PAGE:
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Juice Aleem
Jerusalaam Come Daniel Ross , July 30th, 2009 04:41

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If there's one furious expression that works every time in hip-hop, particularly in British hip-hop, it's the continual decrying of futile, facile popular culture. In some ways, the obviousness of these targets — the overpaid, the artistically insincere — can detract from the impact of the lyrics, but nothing quite hits home like raw, incensed talent verbally shitting on inferiors. A childish, impish and self-defeating exercise it may be, but boy, that's entertainment. So when Juice Aleem rips mercilessly into the likes of Jamie Oliver and Premier League footballers on the deadly funny 'Higher Higher', it's hard not to be moved, such is his vehemence and righteous disgruntlement.

Juice Aleem, with his gusto and fuego, is a shocker, a true verbal wit and one whose grasp of balance and weight in his sentences is expert. A fixation with the unjust and with righting wrongs provides the majority of inspiration here, but it is never tempered by ill-informed ranting. When, on the opening 'First Lesson', he attacks those less nimble of tongue than he, it is not so much as a protestation as telling-off. Something about this man screams authority, dexterity and clarity. Even the roundabout beats and chugging bass motifs are rendered moot by the precise ramblings of this masterful learning curve of a track.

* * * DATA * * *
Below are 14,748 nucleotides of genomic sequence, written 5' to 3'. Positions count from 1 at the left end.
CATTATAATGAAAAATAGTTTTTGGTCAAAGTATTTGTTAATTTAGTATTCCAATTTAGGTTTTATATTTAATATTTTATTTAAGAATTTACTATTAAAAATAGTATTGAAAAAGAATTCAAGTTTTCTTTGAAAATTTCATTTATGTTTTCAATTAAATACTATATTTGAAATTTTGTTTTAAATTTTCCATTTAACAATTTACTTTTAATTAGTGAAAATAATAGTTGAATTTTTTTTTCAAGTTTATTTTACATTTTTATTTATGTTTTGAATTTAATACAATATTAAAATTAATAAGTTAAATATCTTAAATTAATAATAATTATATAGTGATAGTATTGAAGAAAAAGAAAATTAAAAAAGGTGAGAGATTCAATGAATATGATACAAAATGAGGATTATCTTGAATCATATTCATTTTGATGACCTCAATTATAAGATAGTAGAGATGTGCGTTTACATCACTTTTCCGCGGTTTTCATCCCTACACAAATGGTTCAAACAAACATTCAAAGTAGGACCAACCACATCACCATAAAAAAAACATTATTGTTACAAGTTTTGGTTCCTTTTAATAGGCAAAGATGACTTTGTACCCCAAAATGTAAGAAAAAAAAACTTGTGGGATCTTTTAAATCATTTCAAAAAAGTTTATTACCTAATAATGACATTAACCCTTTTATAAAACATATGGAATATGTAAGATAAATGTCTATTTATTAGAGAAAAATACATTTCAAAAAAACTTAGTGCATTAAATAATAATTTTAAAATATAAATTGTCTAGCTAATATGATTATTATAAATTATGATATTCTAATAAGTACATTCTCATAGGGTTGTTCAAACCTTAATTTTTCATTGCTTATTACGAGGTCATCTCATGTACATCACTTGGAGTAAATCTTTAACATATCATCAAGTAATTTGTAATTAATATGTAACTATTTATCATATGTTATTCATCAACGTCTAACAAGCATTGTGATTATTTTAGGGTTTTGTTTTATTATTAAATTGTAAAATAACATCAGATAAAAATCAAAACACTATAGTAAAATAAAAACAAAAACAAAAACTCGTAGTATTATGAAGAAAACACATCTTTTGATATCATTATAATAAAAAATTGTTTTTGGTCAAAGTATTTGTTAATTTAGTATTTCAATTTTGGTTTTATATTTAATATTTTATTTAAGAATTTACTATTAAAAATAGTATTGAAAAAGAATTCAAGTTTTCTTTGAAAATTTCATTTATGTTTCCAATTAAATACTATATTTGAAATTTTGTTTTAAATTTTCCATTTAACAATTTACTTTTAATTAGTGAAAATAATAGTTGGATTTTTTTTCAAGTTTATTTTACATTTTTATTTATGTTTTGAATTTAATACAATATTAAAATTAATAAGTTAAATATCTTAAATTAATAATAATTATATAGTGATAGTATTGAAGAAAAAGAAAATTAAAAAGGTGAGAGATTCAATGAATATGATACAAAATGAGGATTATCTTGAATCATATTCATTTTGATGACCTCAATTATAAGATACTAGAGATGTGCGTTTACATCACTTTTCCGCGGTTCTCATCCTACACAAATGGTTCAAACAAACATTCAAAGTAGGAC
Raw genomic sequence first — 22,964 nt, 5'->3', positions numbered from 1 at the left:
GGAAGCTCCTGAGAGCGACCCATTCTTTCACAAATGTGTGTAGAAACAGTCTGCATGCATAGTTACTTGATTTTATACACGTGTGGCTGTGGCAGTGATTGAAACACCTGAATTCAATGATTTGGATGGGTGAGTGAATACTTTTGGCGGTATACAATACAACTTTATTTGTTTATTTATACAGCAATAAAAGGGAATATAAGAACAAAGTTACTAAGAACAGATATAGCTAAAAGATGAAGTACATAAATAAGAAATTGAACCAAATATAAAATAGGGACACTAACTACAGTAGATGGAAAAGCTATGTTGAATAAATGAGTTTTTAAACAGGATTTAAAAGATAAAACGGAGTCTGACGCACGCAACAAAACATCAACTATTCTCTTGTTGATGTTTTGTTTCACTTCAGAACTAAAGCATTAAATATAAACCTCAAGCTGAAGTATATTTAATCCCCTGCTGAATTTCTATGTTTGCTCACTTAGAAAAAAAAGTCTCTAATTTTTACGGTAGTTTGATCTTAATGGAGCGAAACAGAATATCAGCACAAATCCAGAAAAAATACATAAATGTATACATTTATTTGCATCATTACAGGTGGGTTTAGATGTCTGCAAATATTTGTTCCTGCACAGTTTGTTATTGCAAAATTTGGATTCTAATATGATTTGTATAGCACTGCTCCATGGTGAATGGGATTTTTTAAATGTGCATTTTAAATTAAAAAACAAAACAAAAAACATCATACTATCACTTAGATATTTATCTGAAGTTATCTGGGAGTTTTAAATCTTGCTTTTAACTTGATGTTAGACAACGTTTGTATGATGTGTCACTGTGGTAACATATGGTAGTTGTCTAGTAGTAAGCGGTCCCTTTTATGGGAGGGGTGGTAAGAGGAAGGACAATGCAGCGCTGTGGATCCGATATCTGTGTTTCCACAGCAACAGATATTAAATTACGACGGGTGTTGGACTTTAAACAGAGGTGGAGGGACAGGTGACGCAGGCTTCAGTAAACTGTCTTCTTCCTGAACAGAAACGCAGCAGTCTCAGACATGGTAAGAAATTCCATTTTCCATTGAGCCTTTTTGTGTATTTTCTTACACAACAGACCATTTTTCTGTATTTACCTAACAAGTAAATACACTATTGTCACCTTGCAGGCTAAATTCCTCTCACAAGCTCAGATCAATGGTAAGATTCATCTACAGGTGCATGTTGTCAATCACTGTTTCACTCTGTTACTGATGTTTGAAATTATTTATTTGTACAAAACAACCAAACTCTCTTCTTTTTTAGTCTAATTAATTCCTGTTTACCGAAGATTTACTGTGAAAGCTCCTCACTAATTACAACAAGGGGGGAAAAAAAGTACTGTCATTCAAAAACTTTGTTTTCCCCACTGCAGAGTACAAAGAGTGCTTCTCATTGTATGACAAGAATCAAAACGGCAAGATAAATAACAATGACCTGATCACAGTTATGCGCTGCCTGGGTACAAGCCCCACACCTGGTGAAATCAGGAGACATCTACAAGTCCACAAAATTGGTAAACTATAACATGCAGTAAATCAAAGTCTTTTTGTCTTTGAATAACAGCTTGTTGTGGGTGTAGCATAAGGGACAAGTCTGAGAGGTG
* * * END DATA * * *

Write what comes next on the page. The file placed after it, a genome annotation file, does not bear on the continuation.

Amongst all the righteousness and upstanding biblical reference, Aleem still finds time for that old staple of the hip-hop canon, the sex anthem. 'U4Mi', unsurprisingly, takes a distinctly more refined look at the bedroom conundrum (this is no 'Wildflower') and is therefore something of a curio. It does not have the satisfying grunt of male dominance so often prevalent in the form, but it does push the value of sexual respect and attempts to find beauty in the whole concept. Above all else, Aleem seeks to sideline expectation, battering existing memes even if it means softening a traditionally beefy issue.

Most impressive of all, though, is the rich description given to the protagonist in 'The Killer's Tears'. A solemn and wholeheartedly depressing re-telling of a story that would fit on an early Wu Tang release, the violence is illuminated by the beautiful evocations, rather than being used to provide cheap shocks. With deeper analysis comes deeper appreciation, and lines like "silently he moved, though his sword was heard to roar," are weighty enough to ensnare even the most casual of listeners. Crucially, the lyrics work off the record as well as on — this is a story worth hearing even if one can't stomach the beats. Time and time again, Aleem proves that his hard work and his controlled (but relentless) anger make for the most enjoyable of musical treats.

Throughout Jerusalaam Come, Juice Aleem proves that Big Dada's current stable of hip-hop artists is among the strongest in the world, British or otherwise. For the restless, bashing rhinoceros in that stable, look no further than Juice Aleem.

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